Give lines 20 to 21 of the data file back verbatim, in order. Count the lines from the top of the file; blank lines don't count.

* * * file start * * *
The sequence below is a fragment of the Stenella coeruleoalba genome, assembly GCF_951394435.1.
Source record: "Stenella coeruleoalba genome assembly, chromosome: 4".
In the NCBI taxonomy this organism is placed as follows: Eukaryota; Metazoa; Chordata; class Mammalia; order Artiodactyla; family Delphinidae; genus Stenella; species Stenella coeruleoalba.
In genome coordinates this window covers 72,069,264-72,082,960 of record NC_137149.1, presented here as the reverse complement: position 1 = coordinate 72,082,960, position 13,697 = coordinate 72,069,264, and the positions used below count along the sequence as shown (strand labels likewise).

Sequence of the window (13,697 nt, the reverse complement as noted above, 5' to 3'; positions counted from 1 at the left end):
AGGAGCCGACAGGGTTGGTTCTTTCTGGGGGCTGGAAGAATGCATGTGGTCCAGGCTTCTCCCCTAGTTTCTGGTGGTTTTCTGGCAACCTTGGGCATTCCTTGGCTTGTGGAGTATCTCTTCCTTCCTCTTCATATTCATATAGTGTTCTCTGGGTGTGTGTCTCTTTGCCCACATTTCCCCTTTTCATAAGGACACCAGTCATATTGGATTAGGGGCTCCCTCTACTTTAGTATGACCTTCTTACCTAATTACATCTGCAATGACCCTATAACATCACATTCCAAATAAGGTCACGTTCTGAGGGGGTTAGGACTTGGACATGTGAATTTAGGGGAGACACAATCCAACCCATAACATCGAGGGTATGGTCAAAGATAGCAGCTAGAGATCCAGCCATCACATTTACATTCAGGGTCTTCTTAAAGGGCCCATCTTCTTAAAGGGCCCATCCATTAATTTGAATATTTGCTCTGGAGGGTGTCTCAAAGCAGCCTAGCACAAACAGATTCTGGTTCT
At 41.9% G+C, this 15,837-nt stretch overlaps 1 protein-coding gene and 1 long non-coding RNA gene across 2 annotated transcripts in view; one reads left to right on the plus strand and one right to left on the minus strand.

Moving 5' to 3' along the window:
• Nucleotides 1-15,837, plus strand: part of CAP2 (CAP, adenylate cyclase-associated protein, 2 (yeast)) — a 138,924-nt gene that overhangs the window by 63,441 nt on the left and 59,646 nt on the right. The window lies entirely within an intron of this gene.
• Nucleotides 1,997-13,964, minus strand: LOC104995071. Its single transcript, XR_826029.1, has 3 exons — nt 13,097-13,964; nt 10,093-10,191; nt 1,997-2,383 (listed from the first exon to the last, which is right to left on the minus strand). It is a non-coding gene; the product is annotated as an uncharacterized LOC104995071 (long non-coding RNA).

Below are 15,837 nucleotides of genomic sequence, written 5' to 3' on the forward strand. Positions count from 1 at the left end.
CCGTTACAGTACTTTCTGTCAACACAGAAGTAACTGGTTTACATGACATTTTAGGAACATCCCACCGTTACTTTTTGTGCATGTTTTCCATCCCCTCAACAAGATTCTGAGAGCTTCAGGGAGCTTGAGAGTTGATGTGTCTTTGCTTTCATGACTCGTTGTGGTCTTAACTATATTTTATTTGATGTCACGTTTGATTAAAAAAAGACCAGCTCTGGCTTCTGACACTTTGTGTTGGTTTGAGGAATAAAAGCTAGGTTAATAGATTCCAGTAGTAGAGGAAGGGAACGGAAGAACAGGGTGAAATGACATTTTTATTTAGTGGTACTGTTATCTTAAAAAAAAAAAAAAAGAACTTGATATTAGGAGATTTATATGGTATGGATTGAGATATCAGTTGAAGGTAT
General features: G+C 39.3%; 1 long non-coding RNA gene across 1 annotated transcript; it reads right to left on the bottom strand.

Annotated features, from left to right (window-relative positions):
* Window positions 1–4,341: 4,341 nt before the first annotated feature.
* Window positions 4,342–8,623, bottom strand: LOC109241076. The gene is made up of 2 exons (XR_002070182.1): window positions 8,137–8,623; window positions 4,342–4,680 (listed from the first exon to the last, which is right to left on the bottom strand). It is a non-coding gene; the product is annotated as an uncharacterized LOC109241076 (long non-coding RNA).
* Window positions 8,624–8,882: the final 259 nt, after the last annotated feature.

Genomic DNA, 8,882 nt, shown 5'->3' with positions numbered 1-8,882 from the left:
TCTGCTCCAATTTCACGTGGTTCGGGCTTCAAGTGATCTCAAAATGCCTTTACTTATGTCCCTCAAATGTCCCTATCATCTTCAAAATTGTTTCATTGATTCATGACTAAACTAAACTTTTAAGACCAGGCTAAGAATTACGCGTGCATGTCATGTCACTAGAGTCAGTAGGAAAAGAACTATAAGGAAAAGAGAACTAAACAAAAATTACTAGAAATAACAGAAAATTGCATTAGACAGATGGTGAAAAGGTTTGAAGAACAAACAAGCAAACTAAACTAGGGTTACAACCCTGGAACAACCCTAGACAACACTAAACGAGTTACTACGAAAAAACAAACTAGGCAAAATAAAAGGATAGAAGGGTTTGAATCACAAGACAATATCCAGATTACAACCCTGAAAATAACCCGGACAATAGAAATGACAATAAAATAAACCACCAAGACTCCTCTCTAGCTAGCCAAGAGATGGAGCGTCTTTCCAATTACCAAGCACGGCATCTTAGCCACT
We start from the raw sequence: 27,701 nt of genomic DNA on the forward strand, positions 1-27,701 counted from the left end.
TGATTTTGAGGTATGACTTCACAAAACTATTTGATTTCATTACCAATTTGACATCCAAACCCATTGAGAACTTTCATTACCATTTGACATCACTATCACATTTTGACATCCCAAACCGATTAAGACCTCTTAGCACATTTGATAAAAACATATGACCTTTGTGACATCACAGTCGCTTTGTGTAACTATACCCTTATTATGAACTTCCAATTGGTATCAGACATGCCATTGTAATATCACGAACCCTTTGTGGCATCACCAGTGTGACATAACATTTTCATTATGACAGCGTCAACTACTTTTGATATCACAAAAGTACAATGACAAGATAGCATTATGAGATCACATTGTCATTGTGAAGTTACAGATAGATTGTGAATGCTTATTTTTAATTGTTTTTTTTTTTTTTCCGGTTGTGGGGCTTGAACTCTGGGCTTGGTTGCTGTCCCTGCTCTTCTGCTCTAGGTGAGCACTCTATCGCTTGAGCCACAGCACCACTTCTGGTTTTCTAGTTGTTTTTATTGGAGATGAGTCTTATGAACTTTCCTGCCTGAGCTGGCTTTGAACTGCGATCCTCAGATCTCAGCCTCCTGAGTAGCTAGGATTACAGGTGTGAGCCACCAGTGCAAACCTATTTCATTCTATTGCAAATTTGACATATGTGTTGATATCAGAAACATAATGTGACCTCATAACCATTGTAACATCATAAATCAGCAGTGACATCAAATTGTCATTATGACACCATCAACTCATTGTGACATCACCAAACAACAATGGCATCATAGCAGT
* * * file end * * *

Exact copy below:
We start from the raw sequence: 27,701 nt of genomic DNA on the forward strand, positions 1-27,701 counted from the left end.
TGATTTTGAGGTATGACTTCACAAAACTATTTGATTTCATTACCAATTTGACATCCAAACCCATTGAGAACTTTCATTACCATTTGACATCACTATCACATTTTGACATCCCAAACCGATTAAGACCTCTTAGCACATTTGATAAAAACATATGACCTTTGTGACATCACAGTCGCTTTGTGTAACTATACCCTTATTATGAACTTCCAATTGGTATCAGACATGCCATTGTAATATCACGAACCCTTTGTGGCATCACCAGTGTGACATAACATTTTCATTATGACAGCGTCAACTACTTTTGATATCACAAAAGTACAATGACAAGATAGCATTATGAGATCACATTGTCATTGTGAAGTTACAGATAGATTGTGAATGCTTATTTTTAATTGTTTTTTTTTTTTTTCCGGTTGTGGGGCTTGAACTCTGGGCTTGGTTGCTGTCCCTGCTCTTCTGCTCTAGGTGAGCACTCTATCGCTTGAGCCACAGCACCACTTCTGGTTTTCTAGTTGTTTTTATTGGAGATGAGTCTTATGAACTTTCCTGCCTGAGCTGGCTTTGAACTGCGATCCTCAGATCTCAGCCTCCTGAGTAGCTAGGATTACAGGTGTGAGCCACCAGTGCAAACCTATTTCATTCTATTGCAAATTTGACATATGTGTTGATATCAGAAACATAATGTGACCTCATAACCATTGTAACATCATAAATCAGCAGTGACATCAAATTGTCATTATGACACCATCAACTCATTGTGACATCACCAAACAACAATGGCATCATAGCAGT